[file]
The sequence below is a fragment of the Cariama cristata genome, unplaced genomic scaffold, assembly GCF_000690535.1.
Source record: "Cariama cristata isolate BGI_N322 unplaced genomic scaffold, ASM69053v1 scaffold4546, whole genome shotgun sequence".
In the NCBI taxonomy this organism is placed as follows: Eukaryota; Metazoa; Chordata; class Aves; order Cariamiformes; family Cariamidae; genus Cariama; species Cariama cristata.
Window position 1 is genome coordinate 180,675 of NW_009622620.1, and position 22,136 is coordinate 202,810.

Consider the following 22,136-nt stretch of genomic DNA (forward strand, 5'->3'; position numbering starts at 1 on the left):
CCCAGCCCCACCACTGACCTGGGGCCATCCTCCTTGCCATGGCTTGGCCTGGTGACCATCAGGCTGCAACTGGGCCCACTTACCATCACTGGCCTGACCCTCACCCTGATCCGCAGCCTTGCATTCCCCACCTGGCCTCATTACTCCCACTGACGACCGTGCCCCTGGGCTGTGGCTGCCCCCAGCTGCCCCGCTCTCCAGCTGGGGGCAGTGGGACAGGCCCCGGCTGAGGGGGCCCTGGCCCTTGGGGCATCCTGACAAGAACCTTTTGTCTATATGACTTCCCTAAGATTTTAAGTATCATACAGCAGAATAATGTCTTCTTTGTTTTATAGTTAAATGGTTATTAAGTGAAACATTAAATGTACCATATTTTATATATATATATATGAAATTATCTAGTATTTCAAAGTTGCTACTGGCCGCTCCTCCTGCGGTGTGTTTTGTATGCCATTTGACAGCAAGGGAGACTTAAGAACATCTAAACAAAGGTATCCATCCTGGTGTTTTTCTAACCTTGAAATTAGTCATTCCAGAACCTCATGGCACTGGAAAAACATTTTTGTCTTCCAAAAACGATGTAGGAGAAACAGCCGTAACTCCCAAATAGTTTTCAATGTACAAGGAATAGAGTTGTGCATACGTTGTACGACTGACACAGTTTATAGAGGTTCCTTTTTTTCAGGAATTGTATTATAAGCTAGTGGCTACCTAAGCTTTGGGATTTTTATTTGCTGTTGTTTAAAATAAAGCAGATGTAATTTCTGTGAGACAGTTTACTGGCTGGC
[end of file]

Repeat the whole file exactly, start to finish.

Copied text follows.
The sequence below is a fragment of the Cariama cristata genome, unplaced genomic scaffold, assembly GCF_000690535.1.
Source record: "Cariama cristata isolate BGI_N322 unplaced genomic scaffold, ASM69053v1 scaffold4546, whole genome shotgun sequence".
In the NCBI taxonomy this organism is placed as follows: Eukaryota; Metazoa; Chordata; class Aves; order Cariamiformes; family Cariamidae; genus Cariama; species Cariama cristata.
Window position 1 is genome coordinate 180,675 of NW_009622620.1, and position 22,136 is coordinate 202,810.

Consider the following 22,136-nt stretch of genomic DNA (forward strand, 5'->3'; position numbering starts at 1 on the left):
CCCAGCCCCACCACTGACCTGGGGCCATCCTCCTTGCCATGGCTTGGCCTGGTGACCATCAGGCTGCAACTGGGCCCACTTACCATCACTGGCCTGACCCTCACCCTGATCCGCAGCCTTGCATTCCCCACCTGGCCTCATTACTCCCACTGACGACCGTGCCCCTGGGCTGTGGCTGCCCCCAGCTGCCCCGCTCTCCAGCTGGGGGCAGTGGGACAGGCCCCGGCTGAGGGGGCCCTGGCCCTTGGGGCATCCTGACAAGAACCTTTTGTCTATATGACTTCCCTAAGATTTTAAGTATCATACAGCAGAATAATGTCTTCTTTGTTTTATAGTTAAATGGTTATTAAGTGAAACATTAAATGTACCATATTTTATATATATATATATGAAATTATCTAGTATTTCAAAGTTGCTACTGGCCGCTCCTCCTGCGGTGTGTTTTGTATGCCATTTGACAGCAAGGGAGACTTAAGAACATCTAAACAAAGGTATCCATCCTGGTGTTTTTCTAACCTTGAAATTAGTCATTCCAGAACCTCATGGCACTGGAAAAACATTTTTGTCTTCCAAAAACGATGTAGGAGAAACAGCCGTAACTCCCAAATAGTTTTCAATGTACAAGGAATAGAGTTGTGCATACGTTGTACGACTGACACAGTTTATAGAGGTTCCTTTTTTTCAGGAATTGTATTATAAGCTAGTGGCTACCTAAGCTTTGGGATTTTTATTTGCTGTTGTTTAAAATAAAGCAGATGTAATTTCTGTGAGACAGTTTACTGGCTGGC